Audit released this week on Polk County Schools found issues with how principals and their staff are handling money.
LAKELAND, Fla. - An audit released this week on Polk County Schools found issues with how principals and their staff are handling money.
Roughly 98 percent of the schools audited were found to be breaking district policy.
The study focuses on how schools handles money for field trips, fundraisers, and other odds and ends.
Fifty of the 58 schools reviewed were flagged for not following procedures like depositing money late, losing receipts, or not documenting expenses properly.
"I feel that we have some work to do around internal auditing in schools," said Kathryn LeRoy, Superintendent at Polk County Schools.
The audit was done last school year, before LeRoy came on board. She called most of the issues "procedural issues" that can be remedied.
"I want to see it tightened up to reduce these (errors) as much as possible," she said.
One of the most alarming findings is at Tenoroc High School where auditors found the yearbook account nearly $50,000 in the the red.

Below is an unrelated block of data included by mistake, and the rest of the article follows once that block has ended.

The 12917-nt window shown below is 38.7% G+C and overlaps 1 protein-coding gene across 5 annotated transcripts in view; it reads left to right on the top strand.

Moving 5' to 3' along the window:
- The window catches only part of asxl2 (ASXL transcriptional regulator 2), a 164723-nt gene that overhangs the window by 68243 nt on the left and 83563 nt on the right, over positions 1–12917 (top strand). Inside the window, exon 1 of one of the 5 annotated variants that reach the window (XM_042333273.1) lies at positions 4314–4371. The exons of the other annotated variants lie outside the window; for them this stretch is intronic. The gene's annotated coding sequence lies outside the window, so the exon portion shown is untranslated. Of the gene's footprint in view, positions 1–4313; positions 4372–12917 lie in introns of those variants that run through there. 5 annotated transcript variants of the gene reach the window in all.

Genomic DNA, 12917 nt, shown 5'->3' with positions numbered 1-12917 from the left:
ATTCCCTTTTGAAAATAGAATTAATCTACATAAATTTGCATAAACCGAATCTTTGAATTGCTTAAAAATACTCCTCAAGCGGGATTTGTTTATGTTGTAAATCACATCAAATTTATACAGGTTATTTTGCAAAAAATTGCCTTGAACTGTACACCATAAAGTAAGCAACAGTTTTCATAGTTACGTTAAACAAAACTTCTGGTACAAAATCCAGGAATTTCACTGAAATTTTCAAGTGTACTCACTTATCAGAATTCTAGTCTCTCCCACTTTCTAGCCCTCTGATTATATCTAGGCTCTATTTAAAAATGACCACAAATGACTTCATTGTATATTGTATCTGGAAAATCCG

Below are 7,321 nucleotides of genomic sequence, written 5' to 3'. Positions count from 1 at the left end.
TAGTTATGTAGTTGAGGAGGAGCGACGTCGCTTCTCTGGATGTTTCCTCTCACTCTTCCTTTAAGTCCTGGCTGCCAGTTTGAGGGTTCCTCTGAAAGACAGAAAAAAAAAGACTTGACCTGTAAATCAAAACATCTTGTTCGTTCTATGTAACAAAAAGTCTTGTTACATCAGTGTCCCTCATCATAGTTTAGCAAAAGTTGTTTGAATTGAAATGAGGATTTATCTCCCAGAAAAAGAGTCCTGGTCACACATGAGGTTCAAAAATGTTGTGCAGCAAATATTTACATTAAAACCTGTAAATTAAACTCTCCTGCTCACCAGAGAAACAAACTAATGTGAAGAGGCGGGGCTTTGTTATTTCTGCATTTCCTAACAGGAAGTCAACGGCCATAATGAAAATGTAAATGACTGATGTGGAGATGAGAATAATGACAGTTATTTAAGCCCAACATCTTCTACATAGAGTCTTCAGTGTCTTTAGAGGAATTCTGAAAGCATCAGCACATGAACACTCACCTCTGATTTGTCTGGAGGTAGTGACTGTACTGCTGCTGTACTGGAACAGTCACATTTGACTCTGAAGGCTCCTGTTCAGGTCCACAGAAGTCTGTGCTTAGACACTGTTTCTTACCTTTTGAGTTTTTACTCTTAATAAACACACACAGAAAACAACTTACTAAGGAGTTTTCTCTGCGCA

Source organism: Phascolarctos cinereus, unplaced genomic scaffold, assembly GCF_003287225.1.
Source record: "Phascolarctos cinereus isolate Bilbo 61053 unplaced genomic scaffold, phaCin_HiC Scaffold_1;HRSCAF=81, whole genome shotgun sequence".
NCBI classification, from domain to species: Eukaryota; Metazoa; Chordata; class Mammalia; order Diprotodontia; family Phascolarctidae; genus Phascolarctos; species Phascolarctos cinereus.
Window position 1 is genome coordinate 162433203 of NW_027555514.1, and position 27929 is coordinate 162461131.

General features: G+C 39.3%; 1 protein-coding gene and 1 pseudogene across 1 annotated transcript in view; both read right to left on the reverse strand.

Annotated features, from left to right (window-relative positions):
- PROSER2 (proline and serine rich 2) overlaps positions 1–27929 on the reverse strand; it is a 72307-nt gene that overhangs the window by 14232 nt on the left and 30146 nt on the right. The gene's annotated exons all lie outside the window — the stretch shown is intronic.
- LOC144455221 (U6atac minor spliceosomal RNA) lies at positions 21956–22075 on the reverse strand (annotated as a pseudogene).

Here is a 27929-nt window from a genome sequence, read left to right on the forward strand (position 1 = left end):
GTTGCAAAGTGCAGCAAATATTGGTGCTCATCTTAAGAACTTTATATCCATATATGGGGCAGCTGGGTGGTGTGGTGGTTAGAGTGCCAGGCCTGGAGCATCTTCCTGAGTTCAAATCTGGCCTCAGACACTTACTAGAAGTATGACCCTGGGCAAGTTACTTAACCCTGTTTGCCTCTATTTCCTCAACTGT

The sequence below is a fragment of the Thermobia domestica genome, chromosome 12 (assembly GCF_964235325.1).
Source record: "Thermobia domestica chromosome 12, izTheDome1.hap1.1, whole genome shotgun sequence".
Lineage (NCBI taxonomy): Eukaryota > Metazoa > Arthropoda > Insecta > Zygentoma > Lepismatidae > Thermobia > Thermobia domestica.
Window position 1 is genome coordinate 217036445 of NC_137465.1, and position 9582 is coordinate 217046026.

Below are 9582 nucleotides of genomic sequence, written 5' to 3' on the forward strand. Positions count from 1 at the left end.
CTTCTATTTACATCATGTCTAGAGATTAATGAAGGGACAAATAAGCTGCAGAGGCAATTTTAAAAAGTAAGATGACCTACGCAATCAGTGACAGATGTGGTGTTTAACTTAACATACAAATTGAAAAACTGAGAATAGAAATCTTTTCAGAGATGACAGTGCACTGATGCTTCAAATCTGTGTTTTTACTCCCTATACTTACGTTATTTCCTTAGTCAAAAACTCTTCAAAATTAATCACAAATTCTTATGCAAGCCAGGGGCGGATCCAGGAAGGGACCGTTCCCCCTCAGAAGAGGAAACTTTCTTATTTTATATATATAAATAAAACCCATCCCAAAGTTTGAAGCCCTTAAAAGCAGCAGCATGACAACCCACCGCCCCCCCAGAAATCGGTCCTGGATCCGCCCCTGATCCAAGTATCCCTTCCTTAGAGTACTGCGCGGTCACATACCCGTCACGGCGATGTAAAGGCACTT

The principal did not return our calls, but the superintendent said it happened under a previous administration after the school failed to sell a certain number of yearbooks.
"We're working on a plan to get it resolved," she said.
The audit found absolutely no signs of fraud, but it shows that most schools clearly have some work to do to make sure money does not fall into the wrong hands.
After the findings came out, LeRoy said principals and their staffs will be retrained on the proper bookkeeping policies.
"Also, we are going to include, in principal's evaluations, a portion around internal funding and those kinds of things," she said.